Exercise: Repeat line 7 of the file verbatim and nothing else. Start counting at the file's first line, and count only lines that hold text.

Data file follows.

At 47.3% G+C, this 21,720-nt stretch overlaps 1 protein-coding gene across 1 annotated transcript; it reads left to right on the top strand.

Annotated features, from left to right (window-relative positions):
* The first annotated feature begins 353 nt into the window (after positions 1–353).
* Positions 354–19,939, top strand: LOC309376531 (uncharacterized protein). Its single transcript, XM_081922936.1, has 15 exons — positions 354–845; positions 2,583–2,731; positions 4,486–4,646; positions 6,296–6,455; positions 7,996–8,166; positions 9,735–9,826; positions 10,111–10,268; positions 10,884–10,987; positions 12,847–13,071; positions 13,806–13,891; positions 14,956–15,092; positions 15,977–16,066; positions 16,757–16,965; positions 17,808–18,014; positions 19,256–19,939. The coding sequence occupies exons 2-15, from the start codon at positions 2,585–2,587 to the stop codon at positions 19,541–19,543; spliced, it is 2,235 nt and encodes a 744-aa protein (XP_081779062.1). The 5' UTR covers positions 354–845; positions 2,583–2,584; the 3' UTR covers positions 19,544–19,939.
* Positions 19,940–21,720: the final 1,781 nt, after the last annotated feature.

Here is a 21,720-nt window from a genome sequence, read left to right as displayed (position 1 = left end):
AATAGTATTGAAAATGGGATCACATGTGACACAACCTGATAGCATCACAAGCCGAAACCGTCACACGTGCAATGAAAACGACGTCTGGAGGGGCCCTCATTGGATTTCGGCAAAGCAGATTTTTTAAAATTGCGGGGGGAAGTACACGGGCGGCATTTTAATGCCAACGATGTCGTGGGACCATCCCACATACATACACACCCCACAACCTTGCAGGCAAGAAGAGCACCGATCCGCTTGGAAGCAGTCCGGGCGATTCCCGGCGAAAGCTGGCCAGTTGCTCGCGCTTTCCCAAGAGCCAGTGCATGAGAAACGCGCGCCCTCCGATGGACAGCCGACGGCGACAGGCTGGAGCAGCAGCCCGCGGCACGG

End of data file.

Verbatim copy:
AATAGTATTGAAAATGGGATCACATGTGACACAACCTGATAGCATCACAAGCCGAAACCGTCACACGTGCAATGAAAACGACGTCTGGAGGGGCCCTCATTGGATTTCGGCAAAGCAGATTTTTTAAAATTGCGGGGGGAAGTACACGGGCGGCATTTTAATGCCAACGATGTCGTGGGACCATCCCACATACATACACACCCCACAACCTTGCAGGCAAGAAGAGCACCGATCCGCTTGGAAGCAGTCCGGGCGATTCCCGGCGAAAGCTGGCCAGTTGCTCGCGCTTTCCCAAGAGCCAGTGCATGAGAAACGCGCGCCCTCCGATGGACAGCCGACGGCGACAGGCTGGAGCAGCAGCCCGCGGCACGG